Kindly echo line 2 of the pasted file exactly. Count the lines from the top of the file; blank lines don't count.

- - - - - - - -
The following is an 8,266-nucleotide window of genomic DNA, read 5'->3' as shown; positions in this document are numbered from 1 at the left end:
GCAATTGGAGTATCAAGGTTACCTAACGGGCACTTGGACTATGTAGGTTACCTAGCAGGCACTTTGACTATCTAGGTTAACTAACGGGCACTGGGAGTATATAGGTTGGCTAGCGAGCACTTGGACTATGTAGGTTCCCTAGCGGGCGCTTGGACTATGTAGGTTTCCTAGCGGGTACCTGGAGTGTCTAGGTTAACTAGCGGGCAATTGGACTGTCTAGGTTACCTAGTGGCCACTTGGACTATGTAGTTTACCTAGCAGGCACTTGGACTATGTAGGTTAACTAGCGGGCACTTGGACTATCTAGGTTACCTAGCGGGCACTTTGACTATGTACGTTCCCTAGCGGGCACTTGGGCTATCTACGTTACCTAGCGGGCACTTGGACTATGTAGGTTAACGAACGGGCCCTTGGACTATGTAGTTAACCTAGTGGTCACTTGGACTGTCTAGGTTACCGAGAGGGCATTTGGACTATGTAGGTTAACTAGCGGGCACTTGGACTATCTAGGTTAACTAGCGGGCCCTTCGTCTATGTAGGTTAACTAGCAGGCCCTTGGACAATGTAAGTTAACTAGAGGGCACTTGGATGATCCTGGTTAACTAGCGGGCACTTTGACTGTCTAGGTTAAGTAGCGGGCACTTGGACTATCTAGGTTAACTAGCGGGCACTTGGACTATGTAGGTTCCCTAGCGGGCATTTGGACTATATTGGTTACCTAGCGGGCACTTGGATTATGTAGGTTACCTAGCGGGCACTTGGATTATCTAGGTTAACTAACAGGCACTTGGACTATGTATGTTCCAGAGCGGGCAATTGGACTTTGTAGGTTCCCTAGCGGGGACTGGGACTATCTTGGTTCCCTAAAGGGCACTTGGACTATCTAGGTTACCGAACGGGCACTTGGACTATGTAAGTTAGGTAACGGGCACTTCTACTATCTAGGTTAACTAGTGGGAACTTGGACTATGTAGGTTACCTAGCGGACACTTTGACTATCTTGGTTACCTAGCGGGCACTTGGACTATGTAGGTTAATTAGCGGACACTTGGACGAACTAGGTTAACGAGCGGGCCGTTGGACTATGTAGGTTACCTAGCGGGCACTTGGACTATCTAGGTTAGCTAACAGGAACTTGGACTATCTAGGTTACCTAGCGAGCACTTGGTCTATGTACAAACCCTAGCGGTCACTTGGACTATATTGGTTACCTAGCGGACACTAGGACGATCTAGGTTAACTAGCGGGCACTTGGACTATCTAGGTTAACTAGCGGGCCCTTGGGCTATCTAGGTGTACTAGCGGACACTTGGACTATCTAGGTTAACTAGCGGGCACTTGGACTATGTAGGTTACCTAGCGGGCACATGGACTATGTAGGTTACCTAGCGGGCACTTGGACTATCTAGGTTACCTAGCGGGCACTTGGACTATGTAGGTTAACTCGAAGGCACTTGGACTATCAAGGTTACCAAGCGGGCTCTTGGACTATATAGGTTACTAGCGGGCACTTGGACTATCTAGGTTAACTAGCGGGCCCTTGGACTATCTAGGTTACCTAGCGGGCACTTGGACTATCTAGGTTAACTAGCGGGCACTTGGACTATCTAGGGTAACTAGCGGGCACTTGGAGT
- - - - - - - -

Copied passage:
GCAATTGGAGTATCAAGGTTACCTAACGGGCACTTGGACTATGTAGGTTACCTAGCAGGCACTTTGACTATCTAGGTTAACTAACGGGCACTGGGAGTATATAGGTTGGCTAGCGAGCACTTGGACTATGTAGGTTCCCTAGCGGGCGCTTGGACTATGTAGGTTTCCTAGCGGGTACCTGGAGTGTCTAGGTTAACTAGCGGGCAATTGGACTGTCTAGGTTACCTAGTGGCCACTTGGACTATGTAGTTTACCTAGCAGGCACTTGGACTATGTAGGTTAACTAGCGGGCACTTGGACTATCTAGGTTACCTAGCGGGCACTTTGACTATGTACGTTCCCTAGCGGGCACTTGGGCTATCTACGTTACCTAGCGGGCACTTGGACTATGTAGGTTAACGAACGGGCCCTTGGACTATGTAGTTAACCTAGTGGTCACTTGGACTGTCTAGGTTACCGAGAGGGCATTTGGACTATGTAGGTTAACTAGCGGGCACTTGGACTATCTAGGTTAACTAGCGGGCCCTTCGTCTATGTAGGTTAACTAGCAGGCCCTTGGACAATGTAAGTTAACTAGAGGGCACTTGGATGATCCTGGTTAACTAGCGGGCACTTTGACTGTCTAGGTTAAGTAGCGGGCACTTGGACTATCTAGGTTAACTAGCGGGCACTTGGACTATGTAGGTTCCCTAGCGGGCATTTGGACTATATTGGTTACCTAGCGGGCACTTGGATTATGTAGGTTACCTAGCGGGCACTTGGATTATCTAGGTTAACTAACAGGCACTTGGACTATGTATGTTCCAGAGCGGGCAATTGGACTTTGTAGGTTCCCTAGCGGGGACTGGGACTATCTTGGTTCCCTAAAGGGCACTTGGACTATCTAGGTTACCGAACGGGCACTTGGACTATGTAAGTTAGGTAACGGGCACTTCTACTATCTAGGTTAACTAGTGGGAACTTGGACTATGTAGGTTACCTAGCGGACACTTTGACTATCTTGGTTACCTAGCGGGCACTTGGACTATGTAGGTTAATTAGCGGACACTTGGACGAACTAGGTTAACGAGCGGGCCGTTGGACTATGTAGGTTACCTAGCGGGCACTTGGACTATCTAGGTTAGCTAACAGGAACTTGGACTATCTAGGTTACCTAGCGAGCACTTGGTCTATGTACAAACCCTAGCGGTCACTTGGACTATATTGGTTACCTAGCGGACACTAGGACGATCTAGGTTAACTAGCGGGCACTTGGACTATCTAGGTTAACTAGCGGGCCCTTGGGCTATCTAGGTGTACTAGCGGACACTTGGACTATCTAGGTTAACTAGCGGGCACTTGGACTATGTAGGTTACCTAGCGGGCACATGGACTATGTAGGTTACCTAGCGGGCACTTGGACTATCTAGGTTACCTAGCGGGCACTTGGACTATGTAGGTTAACTCGAAGGCACTTGGACTATCAAGGTTACCAAGCGGGCTCTTGGACTATATAGGTTACTAGCGGGCACTTGGACTATCTAGGTTAACTAGCGGGCCCTTGGACTATCTAGGTTACCTAGCGGGCACTTGGACTATCTAGGTTAACTAGCGGGCACTTGGACTATCTAGGGTAACTAGCGGGCACTTGGAGT